Philosophy, Psychology

The Media and our Mental Health: Solutions to our Consumption Culture

A few weekends ago, I decided to try a social media blackout. Not for any particular reason but to see how it’d feel. Like many others, I too am addicted to my phone, social media, the constant pings that reach out to me from distances away and make me feel less like the single, unconnected human that I am. So I gave this a shot. It was hard.

That same weekend, our family friends threw an Easter dinner party. There were two other girls my age and after ten minutes of socializing and catching up, all it took was one single moment of uncomfortable silence and in a flash, like it was our natural human instinct, our thumbs shot to our phones in our pockets.

And as I awkwardly and in a state of conscious self-restraint sat there, I was left thinking. What did this behavior mean? For our relationships? Our bodies, our health? Our MENTAL health? What does it mean for our brain development, our ability to learn and absorb information if we give up on socializing after a second of silence? If a hard question bores us after two minutes and we resort to browsing the web; not THINKING, only doing? If an intricate, some would say “encoded,” text from a friend, acquaintance or crush leads us to search the web for what they mean instead of just ASKING?

Every little thing is accessible to us at the slightest whim, and as much as we like to think it’s connecting us, it is also making us victims of our own impulses. Without mindfulness we’re reaching a state that is simultaneously glazed-over brain fog and over-stimulated anxiety all at once.

So, today I’d like to extend three challenges to you all. Three simple things that, if you open yourself up to be changed by them, can help you re-take control of about 30% of your waking life.

FIRST, our presence on social media is too often substituted for real, live, human interaction. We text and share and snap nearly everything going on in our life, but our online interactions have developed an almost superficial, product-like attribute. We’re not connecting, we’re simply consuming like we do all other forms of cheap entertainment. And the hours we spend thinking we’re catching up with social media, engaging in liking and commenting is doing nothing more than creating an illusion.

Challenge number 1. Talk to people. It can be someone you know or someone you’d never in a million years have even approached. But genuinely talk. No “weather’s nice today, isn’t it?” kind of dialogue. Share something from your life. Ask about theirs. Share memories, experiences. THAT is how we’re supposed to LEARN. Actively BE in that moment of conversation. And really, truly, LISTEN. That’s a powerful thing.

Which brings me to the second issue – our attention spans. Skimming is becoming the new “reading”. Information is served to us on a silver platter and we don’t even bother to try processing it ourselves before, much less question it after. When confronted with something we don’t know the answer to, we no longer feel the thrill of experimentation or hear the “eureka” of independent discovery. We only feel the dull translation of the problem into search engine speak and the sound of a mouse click.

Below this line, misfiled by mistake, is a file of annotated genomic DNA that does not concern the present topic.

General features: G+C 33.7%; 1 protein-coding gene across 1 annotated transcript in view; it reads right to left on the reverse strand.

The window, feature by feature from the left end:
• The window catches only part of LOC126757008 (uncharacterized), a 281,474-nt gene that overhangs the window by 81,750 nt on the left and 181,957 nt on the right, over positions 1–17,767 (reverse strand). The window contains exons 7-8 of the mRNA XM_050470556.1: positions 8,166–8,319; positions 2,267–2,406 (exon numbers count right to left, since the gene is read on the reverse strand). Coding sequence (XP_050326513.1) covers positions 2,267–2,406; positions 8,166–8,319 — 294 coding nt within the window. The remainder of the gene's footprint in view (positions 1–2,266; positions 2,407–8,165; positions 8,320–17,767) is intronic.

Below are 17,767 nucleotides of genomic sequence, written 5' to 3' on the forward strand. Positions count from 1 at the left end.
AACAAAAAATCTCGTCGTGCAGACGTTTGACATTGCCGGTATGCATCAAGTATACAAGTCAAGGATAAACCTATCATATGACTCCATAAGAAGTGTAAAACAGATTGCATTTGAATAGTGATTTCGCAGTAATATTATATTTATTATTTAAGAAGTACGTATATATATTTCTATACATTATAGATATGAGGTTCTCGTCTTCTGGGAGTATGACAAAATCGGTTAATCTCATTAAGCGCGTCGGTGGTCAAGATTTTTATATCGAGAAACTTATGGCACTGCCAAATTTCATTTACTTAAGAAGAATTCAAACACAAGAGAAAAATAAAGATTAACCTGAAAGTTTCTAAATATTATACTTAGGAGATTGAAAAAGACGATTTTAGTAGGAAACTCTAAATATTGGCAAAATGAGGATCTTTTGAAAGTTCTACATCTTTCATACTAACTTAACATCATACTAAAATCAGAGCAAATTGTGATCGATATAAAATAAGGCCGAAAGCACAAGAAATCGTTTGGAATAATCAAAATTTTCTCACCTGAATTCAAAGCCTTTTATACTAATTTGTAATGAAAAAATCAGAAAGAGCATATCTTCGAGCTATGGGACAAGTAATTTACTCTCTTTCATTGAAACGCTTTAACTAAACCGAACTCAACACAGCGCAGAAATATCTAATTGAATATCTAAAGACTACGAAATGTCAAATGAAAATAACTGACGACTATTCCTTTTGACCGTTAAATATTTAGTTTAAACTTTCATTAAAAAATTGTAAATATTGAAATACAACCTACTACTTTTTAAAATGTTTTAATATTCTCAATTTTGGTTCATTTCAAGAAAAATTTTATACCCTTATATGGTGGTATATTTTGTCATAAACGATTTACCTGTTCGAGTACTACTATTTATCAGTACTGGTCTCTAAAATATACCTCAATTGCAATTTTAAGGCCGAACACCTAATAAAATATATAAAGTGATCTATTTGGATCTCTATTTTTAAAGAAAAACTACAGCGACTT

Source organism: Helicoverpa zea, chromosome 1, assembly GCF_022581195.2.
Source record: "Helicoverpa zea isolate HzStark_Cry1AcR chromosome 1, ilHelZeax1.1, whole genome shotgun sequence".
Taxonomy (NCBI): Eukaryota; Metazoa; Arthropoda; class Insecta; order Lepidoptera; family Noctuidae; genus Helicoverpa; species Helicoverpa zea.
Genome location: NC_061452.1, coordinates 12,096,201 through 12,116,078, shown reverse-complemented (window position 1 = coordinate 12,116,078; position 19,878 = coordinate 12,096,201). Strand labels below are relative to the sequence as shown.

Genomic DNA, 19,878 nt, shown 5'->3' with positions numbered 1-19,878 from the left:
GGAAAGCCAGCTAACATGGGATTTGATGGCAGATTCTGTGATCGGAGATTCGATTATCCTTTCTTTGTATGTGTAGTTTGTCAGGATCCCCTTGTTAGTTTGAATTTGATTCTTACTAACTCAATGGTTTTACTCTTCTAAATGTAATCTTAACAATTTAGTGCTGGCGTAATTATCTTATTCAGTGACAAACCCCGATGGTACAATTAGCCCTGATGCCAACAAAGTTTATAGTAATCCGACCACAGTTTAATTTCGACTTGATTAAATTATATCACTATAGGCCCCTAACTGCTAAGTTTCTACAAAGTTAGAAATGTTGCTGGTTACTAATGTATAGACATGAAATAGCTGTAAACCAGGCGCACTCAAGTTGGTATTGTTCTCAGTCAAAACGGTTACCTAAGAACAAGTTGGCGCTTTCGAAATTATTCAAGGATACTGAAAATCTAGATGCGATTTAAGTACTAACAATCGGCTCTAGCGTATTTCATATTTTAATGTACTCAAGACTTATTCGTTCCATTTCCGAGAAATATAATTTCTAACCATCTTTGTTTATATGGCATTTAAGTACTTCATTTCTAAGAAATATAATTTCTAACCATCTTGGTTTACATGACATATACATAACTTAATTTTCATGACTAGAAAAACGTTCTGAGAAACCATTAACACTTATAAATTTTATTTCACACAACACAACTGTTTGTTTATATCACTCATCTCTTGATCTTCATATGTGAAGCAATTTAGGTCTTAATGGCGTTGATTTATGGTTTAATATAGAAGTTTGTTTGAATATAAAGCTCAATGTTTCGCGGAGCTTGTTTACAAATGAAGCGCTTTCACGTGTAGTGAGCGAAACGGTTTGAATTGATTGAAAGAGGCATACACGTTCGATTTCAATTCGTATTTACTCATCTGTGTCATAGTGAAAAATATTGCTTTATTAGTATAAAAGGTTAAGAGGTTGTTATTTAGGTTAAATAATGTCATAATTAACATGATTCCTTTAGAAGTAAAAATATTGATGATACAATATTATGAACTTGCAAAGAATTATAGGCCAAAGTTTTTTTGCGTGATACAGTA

Instead, challenge number 3: let us all question what we take for granted. Question those predetermined paths and rules. Question those news articles; those opinions – even if it seems everyone agrees on them. Before we take the easy way out of keeping our brain active and resort to mindless browsing, let us really think about our options and choose to act with INTENTION not out of instinct.

Finally, our constant companionship to our phones and digital notifications draws out our narcissism and insecurities all at once. The perfect combination to leave us awake at night, pondering our self-worth, relationships, and purpose, in ways that are both unhealthy and based on insubstantial “data” we’ve collected and decoded from our online expeditions. We are imprisoned mentally as well as physically, because we’ve developed a deeply ingrained need to use up every second of free time for aimless browsing. That’s not “free time”. That’s imprisonment.

Hours upon hours spent each day actively surfing. Hours upon hours spent thinking about it. And valuable lost seconds upon seconds spent mindlessly “checking” for updates. The very addiction itself has its own side effects. To truly and honestly recognize this, our only course of action must be to disconnect. Take a step back to recognize how incredibly flat – literally – the online world is. And how round and vivid this other one is.

Now, I’m not an alien trying to convince everyone to go back to the Stone Age where phones, internet, and social media didn’t exist. But I do want to do is extend these three challenges to all of us so that we can all create meaningful conversation, meaningful lives, and all the while be healthier, happier people. 1: Genuinely talk to someone. 2: Stimulate the brain by thinking FIRST before aimlessly browsing. 3: Disconnect.

Jordan Peterson, a psychology professor at UofT, suggests that in one lifetime, we interact with thousands of people. And they, in turn with their own thousand. And as much as we’re compelled to think we’re just the equivalent of little dust mites in the greater scheme of things, our actions create ripples in the world more significant than we could ever anticipate. Let’s make those interactions REAL.


I presented this speech at my school’s mental health forum this Thursday. We had an amazing range of speakers and singers; loved the event! Hope you enjoyed the speech and hopefully it helps you on your own personal journey.

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